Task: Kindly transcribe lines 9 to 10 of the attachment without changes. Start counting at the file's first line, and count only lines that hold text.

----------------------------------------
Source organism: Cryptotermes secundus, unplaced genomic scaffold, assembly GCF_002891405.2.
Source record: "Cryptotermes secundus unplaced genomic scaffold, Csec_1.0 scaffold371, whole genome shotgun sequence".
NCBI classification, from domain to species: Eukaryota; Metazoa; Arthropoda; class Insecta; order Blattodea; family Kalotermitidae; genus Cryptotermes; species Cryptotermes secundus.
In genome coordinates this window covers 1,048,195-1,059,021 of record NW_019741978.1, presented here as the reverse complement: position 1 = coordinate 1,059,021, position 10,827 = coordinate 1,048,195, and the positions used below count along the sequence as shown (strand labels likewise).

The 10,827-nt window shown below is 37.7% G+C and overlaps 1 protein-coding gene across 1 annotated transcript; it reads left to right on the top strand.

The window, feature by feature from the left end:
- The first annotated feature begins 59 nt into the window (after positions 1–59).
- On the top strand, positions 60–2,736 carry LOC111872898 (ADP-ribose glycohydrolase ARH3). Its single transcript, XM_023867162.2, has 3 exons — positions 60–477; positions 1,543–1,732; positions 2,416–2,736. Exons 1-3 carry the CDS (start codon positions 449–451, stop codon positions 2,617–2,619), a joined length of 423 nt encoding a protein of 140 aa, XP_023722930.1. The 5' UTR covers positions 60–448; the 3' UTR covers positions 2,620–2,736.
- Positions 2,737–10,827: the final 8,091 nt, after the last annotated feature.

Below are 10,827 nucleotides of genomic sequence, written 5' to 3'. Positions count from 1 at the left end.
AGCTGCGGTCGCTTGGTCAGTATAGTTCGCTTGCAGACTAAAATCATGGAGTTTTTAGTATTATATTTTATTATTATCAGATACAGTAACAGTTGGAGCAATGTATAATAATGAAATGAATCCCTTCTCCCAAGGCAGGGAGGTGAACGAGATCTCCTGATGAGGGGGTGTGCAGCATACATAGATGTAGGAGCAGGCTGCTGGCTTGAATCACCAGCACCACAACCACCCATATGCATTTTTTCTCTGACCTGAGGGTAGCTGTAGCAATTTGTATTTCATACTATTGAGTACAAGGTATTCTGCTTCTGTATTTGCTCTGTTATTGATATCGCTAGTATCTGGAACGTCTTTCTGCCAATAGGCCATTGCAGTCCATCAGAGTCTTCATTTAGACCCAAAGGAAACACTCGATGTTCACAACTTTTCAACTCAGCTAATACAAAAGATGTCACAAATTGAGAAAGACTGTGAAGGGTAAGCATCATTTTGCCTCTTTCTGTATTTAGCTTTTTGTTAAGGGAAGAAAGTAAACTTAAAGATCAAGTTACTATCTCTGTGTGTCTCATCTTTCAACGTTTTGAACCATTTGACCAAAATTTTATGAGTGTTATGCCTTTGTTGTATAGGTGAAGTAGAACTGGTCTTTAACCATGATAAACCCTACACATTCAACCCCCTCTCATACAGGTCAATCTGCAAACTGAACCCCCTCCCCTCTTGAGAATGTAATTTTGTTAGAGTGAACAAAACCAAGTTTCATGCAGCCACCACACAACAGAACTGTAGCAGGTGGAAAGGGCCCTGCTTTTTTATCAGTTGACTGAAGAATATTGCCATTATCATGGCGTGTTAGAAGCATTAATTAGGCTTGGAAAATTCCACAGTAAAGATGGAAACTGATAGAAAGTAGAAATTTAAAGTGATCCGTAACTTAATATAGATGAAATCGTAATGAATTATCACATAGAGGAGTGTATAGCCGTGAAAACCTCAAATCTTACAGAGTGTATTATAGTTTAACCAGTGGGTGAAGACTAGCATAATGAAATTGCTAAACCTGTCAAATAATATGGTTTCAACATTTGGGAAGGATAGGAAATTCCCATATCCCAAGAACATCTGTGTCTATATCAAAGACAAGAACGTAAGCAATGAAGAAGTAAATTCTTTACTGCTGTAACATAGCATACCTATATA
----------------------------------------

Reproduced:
- Positions 2,737–10,827: the final 8,091 nt, after the last annotated feature.

Below are 10,827 nucleotides of genomic sequence, written 5' to 3'. Positions count from 1 at the left end.